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What and where are the cruciate ligaments?

 There are two bands of fibrous tissue called the cruciate ligaments in each knee joint. They join the femur and tibia (bones above and below the knee) together so that the knee works as a hinged joint.

 They are called cruciate ligaments because they “cross over” inside the knee joint. One ligament connects from inside to outside the knee joint and the other outside to inside, crossing each other in the middle.  

Humans have the same anatomical structure of the knee. Cruciate ligament rupture is a common knee injury of athletes.

How does the injury occur?

 ·         The knee joint is a hinged joint and only moves in one plane, backwards and forwards. Traumatic cruciate damage is caused by a twisting injury to the joint. This is most often seen in dogs and athletes when running and suddenly changing direction so that the majority of the weight is taken on this single joint. This injury usually affects the anterior (front) ligament. The joint is then unstable and causes extreme pain, often resulting in lameness.

·         The injury also occurs commonly in obese dogs, just by stumbling over a pebble while walking.

·         A more chronic form of cruciate damage can occur due to weakening of the ligaments as a result of disease. The ligament may become stretched or partially torn and lameness may be only slight and intermittent. With continued use of the joint, the condition gradually gets worse until rupture occurs.

 How is it diagnosed?

·         With traumatic cruciate rupture, the usual history is that the dog was running and suddenly stopped or cried out and was then unable to bear weight on the affected leg.

·         Many pets will “toe touch” and place only a small amount of weight on the injured leg.

·         During the examination, the veterinarian will try to demonstrate a particular movement, called a drawer sign. This indicates laxity in the knee joint. Many dogs will require mild sedation or pain medications to perform this test. Other diagnostic tests such as radiographs (x-rays) may also be necessary.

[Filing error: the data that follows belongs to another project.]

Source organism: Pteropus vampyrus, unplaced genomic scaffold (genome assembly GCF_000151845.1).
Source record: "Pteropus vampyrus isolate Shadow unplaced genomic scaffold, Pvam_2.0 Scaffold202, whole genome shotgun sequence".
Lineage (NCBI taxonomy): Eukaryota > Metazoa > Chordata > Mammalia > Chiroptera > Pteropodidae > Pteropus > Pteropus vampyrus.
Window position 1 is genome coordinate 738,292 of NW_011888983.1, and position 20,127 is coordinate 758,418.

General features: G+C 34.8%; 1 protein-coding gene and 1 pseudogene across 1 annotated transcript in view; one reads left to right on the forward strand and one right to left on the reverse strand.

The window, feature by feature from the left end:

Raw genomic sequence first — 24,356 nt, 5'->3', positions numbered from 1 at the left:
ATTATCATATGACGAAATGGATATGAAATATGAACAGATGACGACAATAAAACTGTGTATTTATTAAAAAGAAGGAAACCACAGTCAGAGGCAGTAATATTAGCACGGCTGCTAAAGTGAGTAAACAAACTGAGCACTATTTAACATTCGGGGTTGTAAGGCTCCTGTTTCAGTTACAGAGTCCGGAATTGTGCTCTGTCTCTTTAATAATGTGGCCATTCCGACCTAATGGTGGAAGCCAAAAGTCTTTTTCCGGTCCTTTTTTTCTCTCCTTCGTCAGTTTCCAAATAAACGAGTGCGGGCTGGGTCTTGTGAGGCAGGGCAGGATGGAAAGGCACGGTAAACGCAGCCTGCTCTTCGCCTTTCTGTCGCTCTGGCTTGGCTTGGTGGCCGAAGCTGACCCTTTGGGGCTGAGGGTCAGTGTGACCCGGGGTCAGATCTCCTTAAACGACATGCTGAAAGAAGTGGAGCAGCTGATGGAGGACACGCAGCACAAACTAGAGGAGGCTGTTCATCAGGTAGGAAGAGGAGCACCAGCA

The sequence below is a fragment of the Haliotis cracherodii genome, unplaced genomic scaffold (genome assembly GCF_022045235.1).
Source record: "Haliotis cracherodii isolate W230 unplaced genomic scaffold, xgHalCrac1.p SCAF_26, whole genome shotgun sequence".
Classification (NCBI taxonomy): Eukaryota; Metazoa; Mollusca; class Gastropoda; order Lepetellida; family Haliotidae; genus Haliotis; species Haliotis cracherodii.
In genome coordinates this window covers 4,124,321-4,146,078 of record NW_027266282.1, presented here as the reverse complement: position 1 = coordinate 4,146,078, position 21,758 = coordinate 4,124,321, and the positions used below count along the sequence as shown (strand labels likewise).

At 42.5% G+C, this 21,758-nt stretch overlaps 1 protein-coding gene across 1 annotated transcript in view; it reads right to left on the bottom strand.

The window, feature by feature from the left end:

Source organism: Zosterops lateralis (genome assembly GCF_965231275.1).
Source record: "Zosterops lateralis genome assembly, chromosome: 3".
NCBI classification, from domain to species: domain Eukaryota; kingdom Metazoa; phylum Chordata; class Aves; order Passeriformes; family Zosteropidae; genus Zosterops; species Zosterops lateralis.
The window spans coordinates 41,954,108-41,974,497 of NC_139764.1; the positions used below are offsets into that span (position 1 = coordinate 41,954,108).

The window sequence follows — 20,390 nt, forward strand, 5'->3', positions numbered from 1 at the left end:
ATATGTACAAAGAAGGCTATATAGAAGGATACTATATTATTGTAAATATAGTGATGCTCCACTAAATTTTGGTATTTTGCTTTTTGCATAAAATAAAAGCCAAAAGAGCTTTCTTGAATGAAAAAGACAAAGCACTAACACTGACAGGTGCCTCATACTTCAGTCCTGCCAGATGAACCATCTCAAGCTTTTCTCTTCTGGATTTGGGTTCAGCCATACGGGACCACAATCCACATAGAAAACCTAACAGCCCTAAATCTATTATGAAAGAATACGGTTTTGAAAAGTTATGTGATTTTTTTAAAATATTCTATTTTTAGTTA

·         Other tests such as arthroscopy may be needed to rule out other damage to the joint.

 Is other joint damage common? 

Inside the knee joint are pieces of cartilage called menisci. Many times these cartilages are also damaged when the cruciate ligaments rupture. They are usually repaired at the same time as the ligament surgery.

 Is an operation always necessary?

 Dogs under 10 kgs (22 lbs.) may heal without surgery. These patients are often restricted to cage rest for two to six weeks. Dogs over 10 kg. (22 lbs.) require surgery to heal. Unfortunately, most dogs will eventually require surgery to correct this painful injury.

 What does surgery involve?

 There are various techniques available to replace the action of the cruciate ligaments. These surgeries most often involve the placement of artificial ligaments along the outside of the knee joint. There is a newer surgical technique available called tibial plateau leveling osteotomy (TPLO) that is especially beneficial for larger, more athletic dogs. Your veterinarian will discuss with you the best treatment option for your pet.

 Is post-operative care difficult?

 It is important that your dog have limited activity for six to eight weeks after surgery. Provided you are able to carry out our instructions, good function should return to the limb within three months. Unfortunately, regardless of the technique used to stabilize the joint, arthritis is likely to develop. As your dog ages, stiffness is likely to develop in the joint. Weight control and nutritional supplements such as glucosamine / chondroitin may help reduce the risk of arthritis in your pet.

Is obesity such a problem?

 Obesity can result in cruciate ligament rupture and knee arthritis. If your dog is overweight, the recovery time will be much longer. Obesity also increases the risk of injury to the other knee. We will be happy to prescribe a weight reduction diet. Weight loss is as important as surgery in ensuring rapid return to normal function.


This client information sheet is based on material written by Ernest E. Ward Jr., DVM

 © Copyright 2002 Lifelearn Inc. Used with permission under license. June 30, 2004.